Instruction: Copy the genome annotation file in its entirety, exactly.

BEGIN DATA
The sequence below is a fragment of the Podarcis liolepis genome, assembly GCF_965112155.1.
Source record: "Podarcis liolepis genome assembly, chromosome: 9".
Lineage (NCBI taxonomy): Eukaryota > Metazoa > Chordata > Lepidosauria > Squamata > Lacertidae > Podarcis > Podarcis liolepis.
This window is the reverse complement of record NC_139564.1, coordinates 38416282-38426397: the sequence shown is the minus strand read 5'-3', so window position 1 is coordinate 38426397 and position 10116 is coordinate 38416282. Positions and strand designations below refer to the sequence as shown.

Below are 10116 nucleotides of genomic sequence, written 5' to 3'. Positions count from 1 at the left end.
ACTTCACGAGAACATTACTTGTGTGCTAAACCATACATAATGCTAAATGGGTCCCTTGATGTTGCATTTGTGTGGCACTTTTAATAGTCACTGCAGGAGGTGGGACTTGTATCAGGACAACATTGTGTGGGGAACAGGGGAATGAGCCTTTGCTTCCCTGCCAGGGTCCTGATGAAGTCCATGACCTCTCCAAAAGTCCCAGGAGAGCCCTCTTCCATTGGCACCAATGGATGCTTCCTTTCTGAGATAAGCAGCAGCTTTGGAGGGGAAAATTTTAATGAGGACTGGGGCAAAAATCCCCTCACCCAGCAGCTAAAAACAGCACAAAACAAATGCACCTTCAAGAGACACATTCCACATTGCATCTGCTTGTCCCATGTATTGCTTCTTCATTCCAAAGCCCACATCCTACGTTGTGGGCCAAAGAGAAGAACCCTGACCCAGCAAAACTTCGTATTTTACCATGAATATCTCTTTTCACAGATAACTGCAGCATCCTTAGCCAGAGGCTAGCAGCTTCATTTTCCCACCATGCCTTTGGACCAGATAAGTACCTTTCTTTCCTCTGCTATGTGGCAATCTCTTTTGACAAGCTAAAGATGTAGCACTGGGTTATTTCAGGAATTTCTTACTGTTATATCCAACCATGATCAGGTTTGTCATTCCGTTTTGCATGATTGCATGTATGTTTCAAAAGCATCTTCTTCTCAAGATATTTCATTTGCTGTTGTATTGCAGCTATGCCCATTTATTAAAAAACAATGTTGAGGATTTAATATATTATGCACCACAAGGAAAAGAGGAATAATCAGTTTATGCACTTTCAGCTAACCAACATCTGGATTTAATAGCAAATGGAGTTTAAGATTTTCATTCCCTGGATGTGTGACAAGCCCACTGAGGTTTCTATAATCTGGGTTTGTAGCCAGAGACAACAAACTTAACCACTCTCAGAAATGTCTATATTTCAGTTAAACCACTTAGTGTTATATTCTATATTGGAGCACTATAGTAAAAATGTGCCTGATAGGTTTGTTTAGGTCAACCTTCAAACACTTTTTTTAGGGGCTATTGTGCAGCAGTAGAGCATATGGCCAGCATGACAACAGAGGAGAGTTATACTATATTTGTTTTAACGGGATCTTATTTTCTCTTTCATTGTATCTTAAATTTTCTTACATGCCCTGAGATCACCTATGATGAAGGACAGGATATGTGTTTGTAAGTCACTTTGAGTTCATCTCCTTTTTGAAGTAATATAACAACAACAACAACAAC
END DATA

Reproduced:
The sequence below is a fragment of the Podarcis liolepis genome, assembly GCF_965112155.1.
Source record: "Podarcis liolepis genome assembly, chromosome: 9".
Lineage (NCBI taxonomy): Eukaryota > Metazoa > Chordata > Lepidosauria > Squamata > Lacertidae > Podarcis > Podarcis liolepis.
This window is the reverse complement of record NC_139564.1, coordinates 38416282-38426397: the sequence shown is the minus strand read 5'-3', so window position 1 is coordinate 38426397 and position 10116 is coordinate 38416282. Positions and strand designations below refer to the sequence as shown.

Below are 10116 nucleotides of genomic sequence, written 5' to 3'. Positions count from 1 at the left end.
ACTTCACGAGAACATTACTTGTGTGCTAAACCATACATAATGCTAAATGGGTCCCTTGATGTTGCATTTGTGTGGCACTTTTAATAGTCACTGCAGGAGGTGGGACTTGTATCAGGACAACATTGTGTGGGGAACAGGGGAATGAGCCTTTGCTTCCCTGCCAGGGTCCTGATGAAGTCCATGACCTCTCCAAAAGTCCCAGGAGAGCCCTCTTCCATTGGCACCAATGGATGCTTCCTTTCTGAGATAAGCAGCAGCTTTGGAGGGGAAAATTTTAATGAGGACTGGGGCAAAAATCCCCTCACCCAGCAGCTAAAAACAGCACAAAACAAATGCACCTTCAAGAGACACATTCCACATTGCATCTGCTTGTCCCATGTATTGCTTCTTCATTCCAAAGCCCACATCCTACGTTGTGGGCCAAAGAGAAGAACCCTGACCCAGCAAAACTTCGTATTTTACCATGAATATCTCTTTTCACAGATAACTGCAGCATCCTTAGCCAGAGGCTAGCAGCTTCATTTTCCCACCATGCCTTTGGACCAGATAAGTACCTTTCTTTCCTCTGCTATGTGGCAATCTCTTTTGACAAGCTAAAGATGTAGCACTGGGTTATTTCAGGAATTTCTTACTGTTATATCCAACCATGATCAGGTTTGTCATTCCGTTTTGCATGATTGCATGTATGTTTCAAAAGCATCTTCTTCTCAAGATATTTCATTTGCTGTTGTATTGCAGCTATGCCCATTTATTAAAAAACAATGTTGAGGATTTAATATATTATGCACCACAAGGAAAAGAGGAATAATCAGTTTATGCACTTTCAGCTAACCAACATCTGGATTTAATAGCAAATGGAGTTTAAGATTTTCATTCCCTGGATGTGTGACAAGCCCACTGAGGTTTCTATAATCTGGGTTTGTAGCCAGAGACAACAAACTTAACCACTCTCAGAAATGTCTATATTTCAGTTAAACCACTTAGTGTTATATTCTATATTGGAGCACTATAGTAAAAATGTGCCTGATAGGTTTGTTTAGGTCAACCTTCAAACACTTTTTTTAGGGGCTATTGTGCAGCAGTAGAGCATATGGCCAGCATGACAACAGAGGAGAGTTATACTATATTTGTTTTAACGGGATCTTATTTTCTCTTTCATTGTATCTTAAATTTTCTTACATGCCCTGAGATCACCTATGATGAAGGACAGGATATGTGTTTGTAAGTCACTTTGAGTTCATCTCCTTTTTGAAGTAATATAACAACAACAACAACAAC